This is one of the most important articles I’ve ever written as it could save a life. I wish it could have saved two lives I know that were lost as a result of this tricky traffic pattern that happens in mostly rural areas.
Often we feel the urge on our motorcycles to keep up with the group or maybe just the rider in front of us. This can get us into trouble. We’re so focused on staying together that we momentarily get distracted from the road and our defensive driving skills disappear. This happens a lot when in a passing zone, when one rider decides to pass on a rural two-lane road. If you find yourself in a rural area while riding, with a group, or without, please heed this advice.
Bear with me as I spell out some basics here: A double yellow line means you are riding in a no-passing zone, so no passing or overtaking of another vehicle is allowed because there is not enough distance on that stretch of road in which to execute a safe pass.
A dotted yellow line means you’re riding in a passing zone, and according to the traffic rulebook at my local sheriff’s office in Montana, “Passing must be made without interfering with the safe operation of any vehicle approaching from the opposite direction or any vehicle being overtaken.”
What I discovered in my rural neck of the woods is that there are dotted yellow lines (passing zones) where there are left-hand turnoffs. Often these turnoffs lead to obscure places like campgrounds, scenic pull-offs and out-of-the-way lodging or someone’s home, and are usually gravel roads, like the road on which I live.
My road comes off a two-lane state highway. The yellow lines are dotted where the road turns off. This means when I’m slowing down from 70 to 20 mph to turn left onto my road, I not only make sure there are no vehicles coming in the opposite direction, but I look over my left shoulder to see if there are any vehicles behind me executing a pass because I am slowing down (and they don’t realize I’m turning.)
I do this head check because I ride my motorcycle — and drive my car — defensively. I always flick on my turn signal well in advance too. On my motorcycle, I even extend my left arm to indicate I’m turning. But not all drivers and other riders pay attention to these indications because either they have already started pulling out from me behind me to pass before the turn signal goes on, or are behind a vehicle that’s behind me and cannot see my arm or the turn signal flashing.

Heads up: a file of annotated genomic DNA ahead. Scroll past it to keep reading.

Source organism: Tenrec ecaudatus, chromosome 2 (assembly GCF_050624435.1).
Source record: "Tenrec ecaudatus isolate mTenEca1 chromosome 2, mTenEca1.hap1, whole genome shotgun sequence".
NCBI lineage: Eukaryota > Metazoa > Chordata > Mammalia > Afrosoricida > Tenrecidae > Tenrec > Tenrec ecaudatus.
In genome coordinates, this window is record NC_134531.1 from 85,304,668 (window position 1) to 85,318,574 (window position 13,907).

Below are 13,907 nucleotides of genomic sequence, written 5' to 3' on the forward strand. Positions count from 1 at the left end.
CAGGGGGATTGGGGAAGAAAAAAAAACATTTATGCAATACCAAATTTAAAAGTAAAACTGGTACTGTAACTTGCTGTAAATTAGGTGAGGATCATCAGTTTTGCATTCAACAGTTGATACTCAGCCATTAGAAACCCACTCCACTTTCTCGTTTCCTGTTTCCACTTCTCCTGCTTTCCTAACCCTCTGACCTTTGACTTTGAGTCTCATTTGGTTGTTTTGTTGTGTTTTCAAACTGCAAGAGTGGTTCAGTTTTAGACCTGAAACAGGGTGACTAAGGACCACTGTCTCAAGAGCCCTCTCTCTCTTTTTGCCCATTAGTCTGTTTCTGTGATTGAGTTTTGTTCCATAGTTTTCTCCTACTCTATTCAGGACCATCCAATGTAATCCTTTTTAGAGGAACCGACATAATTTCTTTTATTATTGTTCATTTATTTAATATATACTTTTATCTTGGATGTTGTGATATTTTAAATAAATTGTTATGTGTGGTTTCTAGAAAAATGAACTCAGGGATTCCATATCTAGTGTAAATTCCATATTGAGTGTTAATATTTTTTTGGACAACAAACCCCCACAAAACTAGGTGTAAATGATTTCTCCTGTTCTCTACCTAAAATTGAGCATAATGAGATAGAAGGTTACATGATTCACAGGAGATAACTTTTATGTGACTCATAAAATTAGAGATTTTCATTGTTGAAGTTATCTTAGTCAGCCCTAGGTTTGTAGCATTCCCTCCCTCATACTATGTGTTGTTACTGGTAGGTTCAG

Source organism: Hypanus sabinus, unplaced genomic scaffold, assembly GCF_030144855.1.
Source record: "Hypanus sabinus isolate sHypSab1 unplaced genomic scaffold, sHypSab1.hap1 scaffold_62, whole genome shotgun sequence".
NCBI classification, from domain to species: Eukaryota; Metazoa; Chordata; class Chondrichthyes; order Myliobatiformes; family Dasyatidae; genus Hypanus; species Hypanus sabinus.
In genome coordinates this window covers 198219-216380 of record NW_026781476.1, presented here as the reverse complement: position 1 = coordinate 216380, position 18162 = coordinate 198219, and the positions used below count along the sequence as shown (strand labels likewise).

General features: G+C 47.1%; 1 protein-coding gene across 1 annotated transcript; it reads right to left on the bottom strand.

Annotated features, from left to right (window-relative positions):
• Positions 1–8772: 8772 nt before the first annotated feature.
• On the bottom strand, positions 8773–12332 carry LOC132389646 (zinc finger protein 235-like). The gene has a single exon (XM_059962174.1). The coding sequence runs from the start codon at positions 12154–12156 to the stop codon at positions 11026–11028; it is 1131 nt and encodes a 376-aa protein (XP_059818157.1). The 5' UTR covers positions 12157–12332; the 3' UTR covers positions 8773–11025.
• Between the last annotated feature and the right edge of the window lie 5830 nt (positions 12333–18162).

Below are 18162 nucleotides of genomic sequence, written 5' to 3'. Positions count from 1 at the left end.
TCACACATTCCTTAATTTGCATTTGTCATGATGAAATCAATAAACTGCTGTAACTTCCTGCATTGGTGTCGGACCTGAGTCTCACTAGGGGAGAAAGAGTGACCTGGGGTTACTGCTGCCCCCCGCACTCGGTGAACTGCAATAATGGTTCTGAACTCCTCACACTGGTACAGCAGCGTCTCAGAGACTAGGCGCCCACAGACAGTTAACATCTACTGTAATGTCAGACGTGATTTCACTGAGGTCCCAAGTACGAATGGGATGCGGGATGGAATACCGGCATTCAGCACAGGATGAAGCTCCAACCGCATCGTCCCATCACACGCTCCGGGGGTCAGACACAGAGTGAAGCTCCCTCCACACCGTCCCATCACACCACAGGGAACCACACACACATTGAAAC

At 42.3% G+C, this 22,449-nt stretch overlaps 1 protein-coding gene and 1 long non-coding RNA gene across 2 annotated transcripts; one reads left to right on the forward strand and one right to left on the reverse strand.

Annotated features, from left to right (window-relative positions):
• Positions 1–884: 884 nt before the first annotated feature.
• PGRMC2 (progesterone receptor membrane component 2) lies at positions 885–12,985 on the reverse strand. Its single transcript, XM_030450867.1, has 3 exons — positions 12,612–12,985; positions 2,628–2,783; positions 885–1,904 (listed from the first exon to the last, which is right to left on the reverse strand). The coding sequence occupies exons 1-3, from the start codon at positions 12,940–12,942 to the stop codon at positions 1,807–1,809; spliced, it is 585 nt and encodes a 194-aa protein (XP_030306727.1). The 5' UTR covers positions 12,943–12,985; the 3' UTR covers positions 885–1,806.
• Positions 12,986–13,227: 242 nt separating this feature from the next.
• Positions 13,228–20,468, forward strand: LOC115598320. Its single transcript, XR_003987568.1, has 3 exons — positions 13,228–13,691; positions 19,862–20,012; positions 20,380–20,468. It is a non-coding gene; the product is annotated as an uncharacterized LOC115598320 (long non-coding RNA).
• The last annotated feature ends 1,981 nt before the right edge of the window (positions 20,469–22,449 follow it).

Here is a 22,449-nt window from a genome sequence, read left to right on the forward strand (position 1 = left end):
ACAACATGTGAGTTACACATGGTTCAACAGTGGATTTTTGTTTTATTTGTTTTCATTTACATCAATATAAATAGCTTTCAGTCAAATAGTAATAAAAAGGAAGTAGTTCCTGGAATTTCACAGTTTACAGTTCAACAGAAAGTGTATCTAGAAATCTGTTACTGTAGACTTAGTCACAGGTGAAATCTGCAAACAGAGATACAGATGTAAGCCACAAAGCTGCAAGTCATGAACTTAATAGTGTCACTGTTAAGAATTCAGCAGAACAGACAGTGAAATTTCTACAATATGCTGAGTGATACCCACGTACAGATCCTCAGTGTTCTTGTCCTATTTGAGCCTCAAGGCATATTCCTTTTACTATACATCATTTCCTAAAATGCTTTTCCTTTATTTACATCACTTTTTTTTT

Impatience and frustration can lead a person to pull out and pass without paying attention to what’s going on ahead. This is what happened once when I was traveling in Colorado.
I was riding a small 200cc dual-sport and the engine could not go faster than 60mph. I was traveling with another rider who was on a similar dual-sport and we were in a 65-mph speed zone (which means traffic was moving at 70 mph). Cars were passing us because we were traveling slowly relative to traffic flow.
We reached the gravel turnoff to the guest ranch where we were staying, and, seeing traffic backing up behind us, I flicked on my turn signal as we were slowing and stuck out my left arm indicating we were turning left.
There was no opposing traffic when we reached the turnoff, but, thank goodness, I came to a stop in our lane and then turned to look over my left shoulder before turning because a car two vehicles back pulled out from this lane (angrily, I could tell) intending to pass the two cars in front of it — and us.
If we were turning left, that car might have hit us broadside. The yellow lines were dotted. The driver had the legal right to pass, however, as indicated by the rulebook, he could only pass “without interfering with the safe operation … of any vehicle being overtaken.” That’d be my friend and me on our motorcycles. A little patience on the driver’s part would have been nice. Good thing I was on my game that day. We waited for him to pass and made sure other drivers werent following suit.
Same thing goes if you, the rider or car driver, attempt to pass in a passing zone where there are left-hand turns ahead. A vehicle ahead of you may decide to turn left at the last minute, especially travelers unsure of where they’re going. If you pull out to pass and the driver ahead of you decides to turn left and doesn’t see you coming up alongside him, an accident could occur. So look ahead when youre executing a pass, whether on a motorcycle or in a car, that there are no left hand turnoffs where a driver in front of you could all of sudden decide to turn left.
Once I had experienced that disturbing incident on my dual-sport bike, I was on high alert to this tricky situation of passing zones and left-hand turns. The bottom line is, ride defensively and with patience. I always assume drivers are not going to do what they’re supposed to do. I assume they are going to do the opposite. Be on the lookout for this left-hand turn passing zone scenario next time you are riding in a rural area.
This is an article we feel every rider should read. So please share it with a friend. Even car drivers should know about this situation. Thanks!